buying a duplex

The Top 7 Reasons Why Buying A Duplex Is Financial Wizardry

My second investment property was this duplex in St Louis, Missouri.  It was located in an area of St. Louis with great restaurants, schools, parks and easy access to freeways to get about anywhere you wanted to go.

As I compare my other investment properties to this one, I’ve come to the conclusion that buying a duplex is such a great investment hack.  Here are 7 reasons why:

Buying a Duplex, means having 2 tenants amortize one roof.

Lets face it, replacing a roof is expensive!  I just replaced one on a single family home in February which required 50 bundles of architectural shingles at a total replacement cost of $8500.  The home is 1300 square feet, and because of its unique roof line, this was the best deal I could find.

If you aren’t sure how to calculate how many shingles you need to replace your roof, this site will help.

As a landlord who is typically cognizant of the true return on investment, I find it important to amortize the cost of that roof with the rental income coming in.  In this case, with the $1100 per month rent it brings in, it will take 7.72 months to repay the cost of this new roof.

However, If this were the duplex I previously owned which was bringing in $1800 per month in rental income, and it required a similar roof, it would have paid me back in 4.72 months.

A duplex is a great way to leverage your expenses, even for those of us in our 50’s.

Buying a Duplex is the modern version of ‘Entry Level Home’

Let’s face it, real estate prices have skyrocketed in recent years, and even the latest ‘interest rate hikes’ haven’t brought down home valuations.   Homes may take longer to sell in certain markets, but they’re still selling.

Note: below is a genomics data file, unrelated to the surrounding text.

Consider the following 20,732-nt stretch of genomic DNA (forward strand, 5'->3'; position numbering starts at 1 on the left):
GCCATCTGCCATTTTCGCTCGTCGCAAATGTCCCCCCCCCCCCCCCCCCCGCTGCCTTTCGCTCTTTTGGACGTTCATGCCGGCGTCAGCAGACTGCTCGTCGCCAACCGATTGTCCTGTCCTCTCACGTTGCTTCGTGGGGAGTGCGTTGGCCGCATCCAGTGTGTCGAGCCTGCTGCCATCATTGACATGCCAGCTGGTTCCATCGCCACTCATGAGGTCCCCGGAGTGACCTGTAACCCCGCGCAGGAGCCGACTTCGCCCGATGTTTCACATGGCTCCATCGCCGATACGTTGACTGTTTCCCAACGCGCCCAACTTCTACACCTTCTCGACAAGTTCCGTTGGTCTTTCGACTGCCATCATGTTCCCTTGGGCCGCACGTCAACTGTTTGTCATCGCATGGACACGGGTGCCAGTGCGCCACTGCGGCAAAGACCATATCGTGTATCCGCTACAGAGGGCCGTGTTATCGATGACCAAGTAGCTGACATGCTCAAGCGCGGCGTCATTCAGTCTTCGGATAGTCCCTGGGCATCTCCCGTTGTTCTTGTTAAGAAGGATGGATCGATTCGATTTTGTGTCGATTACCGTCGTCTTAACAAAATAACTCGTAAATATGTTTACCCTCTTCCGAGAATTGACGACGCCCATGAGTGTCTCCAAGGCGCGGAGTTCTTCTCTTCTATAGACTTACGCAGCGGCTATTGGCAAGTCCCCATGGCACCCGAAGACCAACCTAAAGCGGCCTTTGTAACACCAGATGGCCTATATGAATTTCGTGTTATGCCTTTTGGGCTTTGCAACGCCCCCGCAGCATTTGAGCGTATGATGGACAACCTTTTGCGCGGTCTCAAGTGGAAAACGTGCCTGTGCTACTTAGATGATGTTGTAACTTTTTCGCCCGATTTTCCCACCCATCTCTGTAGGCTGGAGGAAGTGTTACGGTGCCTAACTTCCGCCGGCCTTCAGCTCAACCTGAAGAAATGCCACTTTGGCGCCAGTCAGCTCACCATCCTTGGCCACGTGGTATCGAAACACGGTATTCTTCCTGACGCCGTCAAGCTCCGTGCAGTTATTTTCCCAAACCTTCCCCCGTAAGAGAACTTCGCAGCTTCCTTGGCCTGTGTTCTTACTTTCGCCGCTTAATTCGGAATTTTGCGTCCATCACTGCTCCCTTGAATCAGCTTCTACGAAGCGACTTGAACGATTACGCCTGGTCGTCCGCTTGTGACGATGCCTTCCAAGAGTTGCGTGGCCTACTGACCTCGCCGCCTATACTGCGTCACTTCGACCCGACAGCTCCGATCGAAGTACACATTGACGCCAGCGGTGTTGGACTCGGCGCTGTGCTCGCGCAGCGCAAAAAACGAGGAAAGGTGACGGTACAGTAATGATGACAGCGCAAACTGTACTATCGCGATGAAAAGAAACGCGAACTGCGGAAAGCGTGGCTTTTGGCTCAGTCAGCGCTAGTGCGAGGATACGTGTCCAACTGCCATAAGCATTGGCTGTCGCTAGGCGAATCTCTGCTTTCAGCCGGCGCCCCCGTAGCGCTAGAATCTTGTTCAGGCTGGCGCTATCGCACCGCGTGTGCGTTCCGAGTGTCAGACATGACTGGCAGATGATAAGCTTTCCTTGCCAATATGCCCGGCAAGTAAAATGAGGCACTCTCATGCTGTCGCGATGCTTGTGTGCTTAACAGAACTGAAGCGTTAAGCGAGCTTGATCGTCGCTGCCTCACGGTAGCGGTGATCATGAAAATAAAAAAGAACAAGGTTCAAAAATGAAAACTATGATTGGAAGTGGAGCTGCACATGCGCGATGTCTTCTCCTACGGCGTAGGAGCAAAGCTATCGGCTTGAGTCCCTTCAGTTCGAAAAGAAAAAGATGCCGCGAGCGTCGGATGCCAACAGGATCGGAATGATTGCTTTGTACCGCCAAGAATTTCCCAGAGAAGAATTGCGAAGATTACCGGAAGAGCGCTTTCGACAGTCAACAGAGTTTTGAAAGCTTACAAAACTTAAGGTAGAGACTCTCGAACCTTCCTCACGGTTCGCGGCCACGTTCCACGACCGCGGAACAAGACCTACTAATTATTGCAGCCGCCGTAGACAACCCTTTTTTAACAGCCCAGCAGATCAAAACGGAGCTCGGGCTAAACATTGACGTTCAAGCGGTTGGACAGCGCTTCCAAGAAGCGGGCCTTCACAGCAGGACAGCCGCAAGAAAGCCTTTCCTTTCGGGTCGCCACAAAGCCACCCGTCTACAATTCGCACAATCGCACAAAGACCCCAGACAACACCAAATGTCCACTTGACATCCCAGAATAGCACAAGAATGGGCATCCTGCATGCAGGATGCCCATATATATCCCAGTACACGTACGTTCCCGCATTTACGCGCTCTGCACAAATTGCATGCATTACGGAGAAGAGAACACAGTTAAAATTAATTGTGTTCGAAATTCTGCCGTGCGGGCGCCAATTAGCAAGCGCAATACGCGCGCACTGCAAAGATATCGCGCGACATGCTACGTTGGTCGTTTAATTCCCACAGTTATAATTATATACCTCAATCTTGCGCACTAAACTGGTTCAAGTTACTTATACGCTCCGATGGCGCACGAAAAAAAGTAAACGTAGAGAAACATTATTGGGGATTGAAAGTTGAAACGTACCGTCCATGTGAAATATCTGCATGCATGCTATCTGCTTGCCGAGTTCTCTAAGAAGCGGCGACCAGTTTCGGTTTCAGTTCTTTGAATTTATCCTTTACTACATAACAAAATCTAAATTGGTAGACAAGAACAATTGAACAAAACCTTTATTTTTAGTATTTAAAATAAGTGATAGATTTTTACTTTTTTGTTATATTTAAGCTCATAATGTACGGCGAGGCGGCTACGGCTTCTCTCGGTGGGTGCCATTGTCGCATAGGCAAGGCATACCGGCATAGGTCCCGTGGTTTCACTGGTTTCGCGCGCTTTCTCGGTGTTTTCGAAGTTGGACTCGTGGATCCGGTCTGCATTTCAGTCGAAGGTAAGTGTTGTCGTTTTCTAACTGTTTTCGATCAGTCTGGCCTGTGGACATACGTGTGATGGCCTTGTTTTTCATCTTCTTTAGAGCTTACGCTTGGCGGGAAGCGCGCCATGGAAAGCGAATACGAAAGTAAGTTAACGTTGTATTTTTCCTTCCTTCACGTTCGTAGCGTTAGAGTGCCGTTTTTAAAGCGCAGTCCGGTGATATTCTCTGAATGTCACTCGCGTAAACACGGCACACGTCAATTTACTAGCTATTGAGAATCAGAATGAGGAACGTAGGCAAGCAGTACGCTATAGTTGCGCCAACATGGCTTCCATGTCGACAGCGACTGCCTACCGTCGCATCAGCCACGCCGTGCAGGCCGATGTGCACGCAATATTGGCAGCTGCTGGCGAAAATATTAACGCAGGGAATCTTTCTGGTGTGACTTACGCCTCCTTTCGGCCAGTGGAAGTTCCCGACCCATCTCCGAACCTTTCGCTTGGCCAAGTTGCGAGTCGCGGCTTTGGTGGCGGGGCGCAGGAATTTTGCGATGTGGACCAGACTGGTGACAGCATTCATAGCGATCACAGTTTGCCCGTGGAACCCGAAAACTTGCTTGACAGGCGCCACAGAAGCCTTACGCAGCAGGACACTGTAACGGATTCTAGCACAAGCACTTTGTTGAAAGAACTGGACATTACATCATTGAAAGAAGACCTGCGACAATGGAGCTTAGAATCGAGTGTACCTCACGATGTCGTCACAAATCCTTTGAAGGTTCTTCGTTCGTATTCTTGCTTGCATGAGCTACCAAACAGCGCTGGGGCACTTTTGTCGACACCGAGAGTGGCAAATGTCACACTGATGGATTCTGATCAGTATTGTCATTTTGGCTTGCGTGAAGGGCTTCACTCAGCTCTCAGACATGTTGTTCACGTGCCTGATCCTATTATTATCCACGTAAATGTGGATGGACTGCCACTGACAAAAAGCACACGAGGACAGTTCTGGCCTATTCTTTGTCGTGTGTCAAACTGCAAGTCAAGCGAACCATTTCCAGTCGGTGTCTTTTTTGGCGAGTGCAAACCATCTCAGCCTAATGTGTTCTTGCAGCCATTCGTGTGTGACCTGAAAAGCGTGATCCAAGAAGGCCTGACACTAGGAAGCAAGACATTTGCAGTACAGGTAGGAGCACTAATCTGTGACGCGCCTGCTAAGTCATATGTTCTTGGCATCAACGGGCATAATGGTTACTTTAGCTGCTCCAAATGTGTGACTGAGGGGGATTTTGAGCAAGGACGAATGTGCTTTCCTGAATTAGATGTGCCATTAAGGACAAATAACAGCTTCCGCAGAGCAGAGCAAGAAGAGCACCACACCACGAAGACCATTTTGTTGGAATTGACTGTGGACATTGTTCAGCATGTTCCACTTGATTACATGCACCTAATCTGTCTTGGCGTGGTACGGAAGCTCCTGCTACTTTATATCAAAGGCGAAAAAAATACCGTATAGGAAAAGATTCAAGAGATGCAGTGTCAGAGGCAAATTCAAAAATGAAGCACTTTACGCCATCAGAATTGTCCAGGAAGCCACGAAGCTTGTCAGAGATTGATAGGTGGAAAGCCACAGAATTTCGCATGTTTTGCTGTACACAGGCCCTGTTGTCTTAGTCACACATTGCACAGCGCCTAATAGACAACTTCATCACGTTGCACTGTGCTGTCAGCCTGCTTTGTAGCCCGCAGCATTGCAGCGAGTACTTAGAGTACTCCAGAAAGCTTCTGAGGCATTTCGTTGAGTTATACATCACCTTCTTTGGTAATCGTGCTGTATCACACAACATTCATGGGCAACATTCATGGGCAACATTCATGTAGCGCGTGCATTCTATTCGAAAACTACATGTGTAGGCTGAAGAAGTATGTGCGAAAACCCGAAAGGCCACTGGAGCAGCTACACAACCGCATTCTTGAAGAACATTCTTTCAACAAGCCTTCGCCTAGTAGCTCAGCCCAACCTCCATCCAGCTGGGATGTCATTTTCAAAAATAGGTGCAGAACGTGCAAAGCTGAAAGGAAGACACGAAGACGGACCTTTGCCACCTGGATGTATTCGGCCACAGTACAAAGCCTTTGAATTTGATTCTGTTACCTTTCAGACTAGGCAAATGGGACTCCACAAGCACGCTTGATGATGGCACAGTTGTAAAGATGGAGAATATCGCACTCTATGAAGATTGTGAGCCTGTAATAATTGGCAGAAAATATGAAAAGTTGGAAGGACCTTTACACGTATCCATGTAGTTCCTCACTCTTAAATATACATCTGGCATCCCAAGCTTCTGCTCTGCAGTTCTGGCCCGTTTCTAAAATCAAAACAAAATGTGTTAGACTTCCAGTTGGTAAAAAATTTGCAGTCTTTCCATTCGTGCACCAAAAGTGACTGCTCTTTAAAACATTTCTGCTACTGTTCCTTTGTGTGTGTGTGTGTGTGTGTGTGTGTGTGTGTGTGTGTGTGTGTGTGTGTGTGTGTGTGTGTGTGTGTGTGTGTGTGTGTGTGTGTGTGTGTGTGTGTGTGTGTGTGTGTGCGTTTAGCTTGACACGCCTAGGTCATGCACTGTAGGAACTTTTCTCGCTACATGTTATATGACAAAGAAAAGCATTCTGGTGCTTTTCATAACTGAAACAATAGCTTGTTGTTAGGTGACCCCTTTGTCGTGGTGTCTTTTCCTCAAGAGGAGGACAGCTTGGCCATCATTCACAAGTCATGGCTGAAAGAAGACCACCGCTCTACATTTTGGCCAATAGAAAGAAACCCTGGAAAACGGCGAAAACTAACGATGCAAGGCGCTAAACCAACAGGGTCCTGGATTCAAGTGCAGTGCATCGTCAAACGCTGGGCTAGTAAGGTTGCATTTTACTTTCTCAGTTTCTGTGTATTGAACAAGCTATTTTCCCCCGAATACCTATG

In many markets Entry Level Homes have become unaffordable for the ‘newly married, starting our first job out of school couple’.  In fact, Builderonline.com calls entry level homes an ‘Endangered Species”. 

If this is indeed the case, how do buyers afford an entry level home? 

One of the best ways is by buying a duplex.

Duplexes allow you to live in one unit while you rent the other out, and slash that mortgage payment in half!  Duplexes offer a peaceful and often times spacious place to live, sometimes with a yard for Fido, and a garage for all your ‘on-hold’ hobbies.   They also enable you to dip your toe in the investment market.  Not to mention, starting with a duplex over a Single Family Home, may pay dividends in the way of favorable tax advantages.

Buying a Duplex means you still qualify for a Residential Loan

Residential loans call for lower down payments and lower interest rates.

Typically anything under 4 units still qualifies for a residential loan, anything more than a quadplex will demand a commercial loan.

Commercial vs Residential loans

Commercial loans

These are used for bigger properties and typically have a shorter amortization schedule, so its more difficult (though not impossible) to cash-flow the property.

Commercial loans require a larger down-payment, sometimes upwards of 30-35% down is required.  This is because of the amount of Risk the bank is taking is far greater than that of a residential loan.  Commercial loans are considered a ‘business loan’ and require a higher level of underwriting scrutiny.  Some banks even require you to provide a detailed business plan in order to qualify for a commercial loan.

Commercial loans are often required to be paid back between 5-20 years, and the loan to value (LTV) is anywhere between 65%-80%.  The loan to value is the most the bank will lend for a specific project, which means the balance will have to come from the buyer/ group of buyers, or a secondary loan.  

Residential loans